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Working at an eBay Fulfillment Center

What’s it like to work at a fulfillment center during the holiday rush? EcommerceBytes did a series called Amazon Confidential last year that followed a worker throughout the weeks of their temporary employment at an undisclosed Amazon warehouse.

This year, ecommerce analysts Sucharita Mulpuru and Peter Sheldon of Forrester Research put in a 4-hour shift at an eBay fulfillment warehouse on December 10th to get some perspective on the challenges that their retail clients face. To clarify, while the eBay marketplace does not provide fulfillment services, its eBay Enterprise division – formerly GSI Commerce – does provide fulfillment and other services to large retail brands.

In a post on the Forrester blog, the two analysts shared the experience of manual labor. One thing that struck the pair was the different needs of each of the 100 brands eBay Enterprise services.

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eBay Enterprise operate fulfillment operations for approximately 100 brands across its 12 fulfillment campuses. It was fascinating to see how orders for one major teen apparel chain were packed in mere seconds in a highly automated environment, while the packing process for another lifestyle accessories and fashion brand took up to eight minutes per order. The attention to detail that went into the packing of the boxes was interesting, from perfectly measuring the tissue paper lining, to the last seal of the branded label on the box. First impressions count.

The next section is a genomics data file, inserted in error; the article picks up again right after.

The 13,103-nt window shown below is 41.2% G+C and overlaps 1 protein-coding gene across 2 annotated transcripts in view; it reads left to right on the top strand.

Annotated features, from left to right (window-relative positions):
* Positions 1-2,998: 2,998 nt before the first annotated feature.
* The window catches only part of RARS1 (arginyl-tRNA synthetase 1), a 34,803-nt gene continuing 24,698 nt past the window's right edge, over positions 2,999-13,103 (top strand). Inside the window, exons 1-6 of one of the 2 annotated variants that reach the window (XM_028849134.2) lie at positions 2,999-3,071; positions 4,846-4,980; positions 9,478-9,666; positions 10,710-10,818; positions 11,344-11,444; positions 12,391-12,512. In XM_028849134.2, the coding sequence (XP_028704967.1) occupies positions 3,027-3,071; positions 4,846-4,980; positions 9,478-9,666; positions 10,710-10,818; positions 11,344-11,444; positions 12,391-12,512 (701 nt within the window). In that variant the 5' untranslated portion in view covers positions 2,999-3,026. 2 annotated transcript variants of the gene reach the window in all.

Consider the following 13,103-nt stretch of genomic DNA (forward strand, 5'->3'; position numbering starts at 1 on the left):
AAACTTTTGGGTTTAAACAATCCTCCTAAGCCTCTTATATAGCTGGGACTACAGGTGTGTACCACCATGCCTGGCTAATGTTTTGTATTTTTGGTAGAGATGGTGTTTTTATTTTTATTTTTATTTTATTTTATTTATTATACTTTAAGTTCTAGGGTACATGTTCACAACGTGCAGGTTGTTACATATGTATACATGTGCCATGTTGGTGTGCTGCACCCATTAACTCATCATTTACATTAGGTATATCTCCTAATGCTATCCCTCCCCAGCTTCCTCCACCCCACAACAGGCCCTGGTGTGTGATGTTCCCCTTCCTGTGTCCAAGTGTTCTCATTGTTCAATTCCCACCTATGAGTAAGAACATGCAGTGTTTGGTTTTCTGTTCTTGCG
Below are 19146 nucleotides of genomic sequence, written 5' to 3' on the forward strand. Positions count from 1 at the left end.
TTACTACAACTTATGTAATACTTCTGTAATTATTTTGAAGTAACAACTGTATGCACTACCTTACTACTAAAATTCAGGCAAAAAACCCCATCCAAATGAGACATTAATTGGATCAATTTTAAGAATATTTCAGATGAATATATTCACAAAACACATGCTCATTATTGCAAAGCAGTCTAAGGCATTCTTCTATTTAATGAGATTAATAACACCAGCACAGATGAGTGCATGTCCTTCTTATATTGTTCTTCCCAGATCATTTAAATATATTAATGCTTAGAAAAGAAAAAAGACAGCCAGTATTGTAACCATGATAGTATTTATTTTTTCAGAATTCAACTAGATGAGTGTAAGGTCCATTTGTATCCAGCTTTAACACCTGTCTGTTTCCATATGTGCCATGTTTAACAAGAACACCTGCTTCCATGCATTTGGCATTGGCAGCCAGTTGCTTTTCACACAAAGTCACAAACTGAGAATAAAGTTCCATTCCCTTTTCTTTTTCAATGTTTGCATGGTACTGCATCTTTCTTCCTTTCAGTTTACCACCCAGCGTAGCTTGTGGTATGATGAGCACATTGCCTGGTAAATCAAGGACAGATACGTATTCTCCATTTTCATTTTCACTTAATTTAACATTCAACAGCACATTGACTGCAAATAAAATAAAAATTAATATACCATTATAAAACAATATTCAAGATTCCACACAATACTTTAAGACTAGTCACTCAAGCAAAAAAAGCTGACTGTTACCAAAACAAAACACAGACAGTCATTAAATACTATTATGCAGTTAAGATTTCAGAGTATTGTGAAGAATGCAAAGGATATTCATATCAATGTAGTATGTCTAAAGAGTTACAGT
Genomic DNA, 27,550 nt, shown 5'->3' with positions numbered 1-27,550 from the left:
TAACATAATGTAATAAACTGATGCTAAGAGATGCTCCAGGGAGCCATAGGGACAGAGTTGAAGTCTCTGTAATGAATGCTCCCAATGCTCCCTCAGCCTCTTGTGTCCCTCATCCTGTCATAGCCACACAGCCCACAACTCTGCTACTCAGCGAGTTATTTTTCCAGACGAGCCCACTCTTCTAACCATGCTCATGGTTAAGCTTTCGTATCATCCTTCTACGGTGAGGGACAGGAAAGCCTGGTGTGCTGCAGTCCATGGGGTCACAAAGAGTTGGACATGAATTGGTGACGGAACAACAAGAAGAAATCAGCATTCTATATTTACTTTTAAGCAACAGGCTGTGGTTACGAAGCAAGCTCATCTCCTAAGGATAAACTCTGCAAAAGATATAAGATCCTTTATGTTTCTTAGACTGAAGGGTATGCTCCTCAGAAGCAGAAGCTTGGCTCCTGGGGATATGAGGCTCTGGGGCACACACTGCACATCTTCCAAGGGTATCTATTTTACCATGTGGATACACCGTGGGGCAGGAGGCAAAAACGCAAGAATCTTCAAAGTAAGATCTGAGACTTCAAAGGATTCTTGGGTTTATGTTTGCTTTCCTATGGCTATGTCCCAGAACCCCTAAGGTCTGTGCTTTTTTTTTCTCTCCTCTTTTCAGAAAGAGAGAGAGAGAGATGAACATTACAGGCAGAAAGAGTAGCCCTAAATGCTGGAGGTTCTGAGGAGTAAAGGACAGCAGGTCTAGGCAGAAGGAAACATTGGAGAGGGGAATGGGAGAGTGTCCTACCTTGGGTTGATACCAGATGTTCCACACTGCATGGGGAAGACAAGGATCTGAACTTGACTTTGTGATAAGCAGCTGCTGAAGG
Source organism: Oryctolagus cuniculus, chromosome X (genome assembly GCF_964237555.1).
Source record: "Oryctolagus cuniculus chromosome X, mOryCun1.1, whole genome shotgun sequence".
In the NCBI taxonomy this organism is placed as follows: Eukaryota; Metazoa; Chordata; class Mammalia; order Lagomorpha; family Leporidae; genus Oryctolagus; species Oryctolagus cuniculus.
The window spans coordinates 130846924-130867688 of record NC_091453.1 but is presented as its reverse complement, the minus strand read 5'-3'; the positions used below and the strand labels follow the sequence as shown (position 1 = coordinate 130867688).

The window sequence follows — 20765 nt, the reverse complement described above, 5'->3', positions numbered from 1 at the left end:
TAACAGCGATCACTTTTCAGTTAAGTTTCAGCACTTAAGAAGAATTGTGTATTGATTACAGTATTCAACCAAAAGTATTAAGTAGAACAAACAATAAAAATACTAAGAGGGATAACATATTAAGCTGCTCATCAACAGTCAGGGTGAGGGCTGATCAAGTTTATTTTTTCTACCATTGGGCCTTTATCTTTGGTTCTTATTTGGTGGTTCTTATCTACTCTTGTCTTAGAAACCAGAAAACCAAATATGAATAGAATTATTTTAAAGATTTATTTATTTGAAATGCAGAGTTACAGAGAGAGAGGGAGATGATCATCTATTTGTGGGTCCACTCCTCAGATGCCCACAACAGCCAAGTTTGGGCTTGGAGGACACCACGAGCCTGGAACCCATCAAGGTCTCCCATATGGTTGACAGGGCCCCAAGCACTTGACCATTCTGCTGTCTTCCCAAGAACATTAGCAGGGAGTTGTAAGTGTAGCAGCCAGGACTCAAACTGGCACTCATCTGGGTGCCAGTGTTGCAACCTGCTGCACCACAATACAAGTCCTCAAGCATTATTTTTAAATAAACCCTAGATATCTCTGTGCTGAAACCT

The center in which they worked employed a staff of 500 that day who picked and packed about 70,000 orders.

They also learned that many customers order multiple items, some ordering multiple quantities of the same item. “It was clear that when the sales hit, online shoppers go big and are maximizing their online spend to qualify for free shipping thresholds and bulk order discounts, although some of these “same product, different size” apparel orders will inevitably be returned after the holidays,” Sheldon wrote on the blog.

He strongly encourage all ecommerce executives to spend some time in their company’s distribution center. “In an intensely competitive environment with Amazon, increasingly the efficiency and flexibility of your fulfillment operations will either become a competitive advantage or burden. There is no better way to understand this than to go out on the front lines.”

You can read the full post on the Forrester blog.

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Ina Steiner

Ina Steiner is co-founder and Editor of EcommerceBytes and has been reporting on ecommerce since 1999. Send news tips to ina@ecommercebytes.com.


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